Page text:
This will be the last chance to see it, as its co-author Stewart Lee says glumly that he doubts it will ever be performed again. It shows how insidiously the tentacles of religious zeal invade every sphere of national life, despite the very small number of religious practitioners in this most secular of nations.
This year the dark side of religion conspired to stop a dignity in dying bill that would have allowed the terminally ill to choose how their lives should end. Now they plot yet more restrictions on abortion. Meanwhile, free speech is increasingly squeezed by the demands of Muslims for more religious protection, silencing most of the usual voices who should defend the right to cause offence. The Jerry Springer story is small potatoes in comparison – but it’s the harbinger of a cowardly culture shift that lets religious intimidation win.
It reminded me of a recent interview with Christopher Hitchens, in which he told the (Christian) magazine World that religion was “a deadly threat to the survival of the species and to the continued evolution of the brain”, and described himself as an “anti-theist” rather than an atheist, because “an atheist can still say he wishes it was true. It would be nice if it was true. I can’t see why it would be nice if it was true. I simply can’t see that. To have pre-cradle to post-grave round-the-clock supervision and surveillance by someone with a very devious form of morality… And then with the other shoe, the other hand, says if you don’t believe it, then we have a real program of torture that will go on forever. It’s disgusting. It was completely invented by very underdeveloped human beings. These are peasants; the sort of people we are up against now, with wild looks in their eyes and living in caves.”
It’s a bit of a theme of his – in the book Letters To A Young Contrarian he gives the example of the Christian texts relating to guilt and punishment:
There are only two texts, both of them extreme and mutually contradictory. The Old Testament injunction is the one to an eye for an eye and a tooth for a tooth…The second is from the Gospels and says that only those without sin should cast the first stone. The first is the moral basis for capital punishment and other barbarities; the second is so relativist and “non judgmental” that it would not allow the prosecution of Charles Manson. Our few notions of justice have had to evolve despite these absurd notions of ultravindictiveness and ultracompassion.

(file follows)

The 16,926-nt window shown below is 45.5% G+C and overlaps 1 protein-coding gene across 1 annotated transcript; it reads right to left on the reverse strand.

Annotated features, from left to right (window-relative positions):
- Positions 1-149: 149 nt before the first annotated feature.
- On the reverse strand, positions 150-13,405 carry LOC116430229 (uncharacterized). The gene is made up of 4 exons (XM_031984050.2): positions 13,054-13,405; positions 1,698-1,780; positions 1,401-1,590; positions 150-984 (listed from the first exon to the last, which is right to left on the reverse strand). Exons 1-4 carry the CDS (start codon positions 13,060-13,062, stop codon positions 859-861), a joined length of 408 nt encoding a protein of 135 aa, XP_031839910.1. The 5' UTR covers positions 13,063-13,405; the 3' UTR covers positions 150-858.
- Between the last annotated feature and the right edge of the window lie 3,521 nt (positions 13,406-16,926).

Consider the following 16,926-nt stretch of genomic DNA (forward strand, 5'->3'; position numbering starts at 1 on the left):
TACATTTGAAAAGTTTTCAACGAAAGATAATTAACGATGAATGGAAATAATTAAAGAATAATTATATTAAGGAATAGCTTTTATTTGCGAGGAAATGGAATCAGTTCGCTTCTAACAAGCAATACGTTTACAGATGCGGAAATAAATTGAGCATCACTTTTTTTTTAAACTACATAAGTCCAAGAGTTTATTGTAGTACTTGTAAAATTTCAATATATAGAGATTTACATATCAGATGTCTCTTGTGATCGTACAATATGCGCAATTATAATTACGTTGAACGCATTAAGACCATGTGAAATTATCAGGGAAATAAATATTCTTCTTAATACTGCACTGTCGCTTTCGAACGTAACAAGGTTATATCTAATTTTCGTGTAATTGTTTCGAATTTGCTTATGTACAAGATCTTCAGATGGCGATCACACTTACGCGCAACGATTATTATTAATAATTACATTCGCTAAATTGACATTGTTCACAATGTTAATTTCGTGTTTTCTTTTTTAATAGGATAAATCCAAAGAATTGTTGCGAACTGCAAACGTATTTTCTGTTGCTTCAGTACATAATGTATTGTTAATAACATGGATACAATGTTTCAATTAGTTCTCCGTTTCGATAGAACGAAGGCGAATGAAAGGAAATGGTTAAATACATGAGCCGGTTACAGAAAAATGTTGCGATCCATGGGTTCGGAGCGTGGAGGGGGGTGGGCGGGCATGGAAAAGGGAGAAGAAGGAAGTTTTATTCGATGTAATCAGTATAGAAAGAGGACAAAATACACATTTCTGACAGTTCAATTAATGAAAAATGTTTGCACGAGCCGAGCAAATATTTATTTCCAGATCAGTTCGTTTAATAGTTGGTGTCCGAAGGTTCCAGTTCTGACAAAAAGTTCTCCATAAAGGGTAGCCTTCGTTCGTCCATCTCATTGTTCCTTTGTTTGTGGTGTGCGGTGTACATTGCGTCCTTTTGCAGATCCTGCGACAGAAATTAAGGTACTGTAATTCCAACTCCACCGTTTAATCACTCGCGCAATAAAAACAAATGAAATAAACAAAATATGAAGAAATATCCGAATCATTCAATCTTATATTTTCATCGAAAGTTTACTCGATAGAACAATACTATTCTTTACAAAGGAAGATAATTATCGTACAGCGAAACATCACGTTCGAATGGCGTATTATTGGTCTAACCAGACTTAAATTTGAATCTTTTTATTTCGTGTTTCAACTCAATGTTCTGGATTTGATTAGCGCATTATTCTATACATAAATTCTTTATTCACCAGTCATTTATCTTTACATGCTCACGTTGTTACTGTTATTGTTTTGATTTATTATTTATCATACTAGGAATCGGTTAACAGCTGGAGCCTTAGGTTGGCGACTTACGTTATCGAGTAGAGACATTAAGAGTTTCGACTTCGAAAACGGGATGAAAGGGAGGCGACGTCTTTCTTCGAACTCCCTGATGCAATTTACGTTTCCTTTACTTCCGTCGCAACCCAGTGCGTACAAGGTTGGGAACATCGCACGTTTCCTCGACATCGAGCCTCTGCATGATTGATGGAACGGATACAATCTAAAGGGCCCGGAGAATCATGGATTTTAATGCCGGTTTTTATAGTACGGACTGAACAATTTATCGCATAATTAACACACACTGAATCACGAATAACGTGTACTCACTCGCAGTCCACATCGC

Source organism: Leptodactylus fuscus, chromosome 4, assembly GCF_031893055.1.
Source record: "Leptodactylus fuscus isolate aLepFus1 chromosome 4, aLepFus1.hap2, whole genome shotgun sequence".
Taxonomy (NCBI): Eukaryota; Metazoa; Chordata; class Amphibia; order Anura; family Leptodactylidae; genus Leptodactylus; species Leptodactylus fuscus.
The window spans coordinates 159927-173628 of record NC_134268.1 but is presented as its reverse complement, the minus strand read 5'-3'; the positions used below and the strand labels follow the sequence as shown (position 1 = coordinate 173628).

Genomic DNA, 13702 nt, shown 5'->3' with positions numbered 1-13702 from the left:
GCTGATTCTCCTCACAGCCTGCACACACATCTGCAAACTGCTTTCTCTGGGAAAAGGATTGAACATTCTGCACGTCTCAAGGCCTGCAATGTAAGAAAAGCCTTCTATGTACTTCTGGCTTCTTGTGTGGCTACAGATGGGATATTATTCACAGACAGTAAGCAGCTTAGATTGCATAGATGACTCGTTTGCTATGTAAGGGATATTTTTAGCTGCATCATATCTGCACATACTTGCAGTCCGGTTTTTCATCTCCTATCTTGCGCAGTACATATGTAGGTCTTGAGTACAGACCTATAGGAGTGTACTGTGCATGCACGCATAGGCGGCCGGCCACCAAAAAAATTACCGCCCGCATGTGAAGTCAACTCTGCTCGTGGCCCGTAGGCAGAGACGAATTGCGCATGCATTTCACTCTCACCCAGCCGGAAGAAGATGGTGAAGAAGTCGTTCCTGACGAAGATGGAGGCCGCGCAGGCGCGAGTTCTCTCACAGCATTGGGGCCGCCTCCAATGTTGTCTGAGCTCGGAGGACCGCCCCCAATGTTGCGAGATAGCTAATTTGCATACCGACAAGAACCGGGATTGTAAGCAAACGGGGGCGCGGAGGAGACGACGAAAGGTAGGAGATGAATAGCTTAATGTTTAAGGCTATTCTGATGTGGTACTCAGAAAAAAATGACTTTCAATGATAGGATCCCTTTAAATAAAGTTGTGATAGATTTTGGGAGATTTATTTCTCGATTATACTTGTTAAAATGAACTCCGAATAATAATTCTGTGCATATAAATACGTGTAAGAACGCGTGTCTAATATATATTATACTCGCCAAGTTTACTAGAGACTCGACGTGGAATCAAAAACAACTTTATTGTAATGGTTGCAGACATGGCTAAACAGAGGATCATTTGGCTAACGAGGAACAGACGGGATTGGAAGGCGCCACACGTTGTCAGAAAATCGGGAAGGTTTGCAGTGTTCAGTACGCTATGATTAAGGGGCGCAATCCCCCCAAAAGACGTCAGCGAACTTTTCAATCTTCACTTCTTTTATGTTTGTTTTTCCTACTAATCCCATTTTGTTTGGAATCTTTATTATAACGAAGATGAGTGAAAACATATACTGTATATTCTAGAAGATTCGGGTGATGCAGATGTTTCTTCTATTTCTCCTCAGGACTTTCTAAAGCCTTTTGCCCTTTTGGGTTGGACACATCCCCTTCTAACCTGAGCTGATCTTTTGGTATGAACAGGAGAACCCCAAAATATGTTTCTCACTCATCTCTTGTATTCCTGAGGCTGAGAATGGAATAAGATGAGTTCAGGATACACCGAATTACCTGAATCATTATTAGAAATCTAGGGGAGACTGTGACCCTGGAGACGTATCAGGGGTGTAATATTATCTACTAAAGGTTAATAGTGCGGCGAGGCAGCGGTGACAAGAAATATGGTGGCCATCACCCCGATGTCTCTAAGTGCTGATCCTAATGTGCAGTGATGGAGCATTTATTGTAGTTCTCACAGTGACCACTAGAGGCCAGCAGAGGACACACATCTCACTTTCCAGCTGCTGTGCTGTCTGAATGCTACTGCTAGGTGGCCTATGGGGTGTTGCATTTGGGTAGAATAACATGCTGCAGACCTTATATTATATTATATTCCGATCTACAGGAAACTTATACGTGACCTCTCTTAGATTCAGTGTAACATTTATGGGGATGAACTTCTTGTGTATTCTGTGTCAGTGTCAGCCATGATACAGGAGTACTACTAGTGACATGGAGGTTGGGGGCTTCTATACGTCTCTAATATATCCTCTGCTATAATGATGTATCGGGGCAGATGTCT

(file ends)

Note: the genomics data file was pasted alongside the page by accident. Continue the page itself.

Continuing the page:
The eye for an eye stuff comes from Exodus, where it’s preceded by a series of laws governing the treatment of servants – “If thou buy a Hebrew servant, six years he shall serve: and in the seventh he shall go out free for nothing”. The one exception is in the event of the servant saying, “I love my master, my wife, and my children; I will not go out free”, in which case his master shall “bring him to the door, or unto the doorpost; and his master shall bore his ear through with an awl; and he shall serve him for ever”. Hitchens writes that “the indispensable condition of any kind of intellectual liberty” is refusing to believe that “turgid and contradictory and sometimes evil and mad texts, obviously written by fairly unexceptional humans, are in fact the word of god”.
Woolly, weaselly agnostic liberal that I am, I probably wouldn’t go as far as this – if you want to believe that stuff like this actually is the word of god, then be my guest – as Hitchens tells World, “My agreement with you, with them, is that they leave you alone”, eg to look at whatever cartoons or see whatever operas you like. “But”, he adds, “they won’t, they can’t leave you alone”. A familiar debate in the comments here is whether fundamentalist group x is better or worse than group y. I find that past a certain point they’re all of a muchness. You won’t be surprised, for example, to learn that the Wikipedia page for Christian Voice, who led the protests against Jerry Springer, says that after Hurricane Katrina they released a statement saying it was the result of god’s wrath and had brought “purity” to New Orleans. Its founder Stephen Green also believes that civil partnerships in the UK will bring similar “judgment on our land from the same Almighty God who destroyed Sodom and Gomorrah”.
Noting that Polly Toynbee is chair of Brighton Dome and Festival, the charity that runs the venue where the Springer show will close, one of the Guardian commenters says her article is “one of the best examples of a blatant-advertisement-masquerading-as-a-why-oh-why-commentary I have ever seen”. Yes, it’s disgraceful. Tickets are available at lastminute.com, down from £32.50 to only £10.00.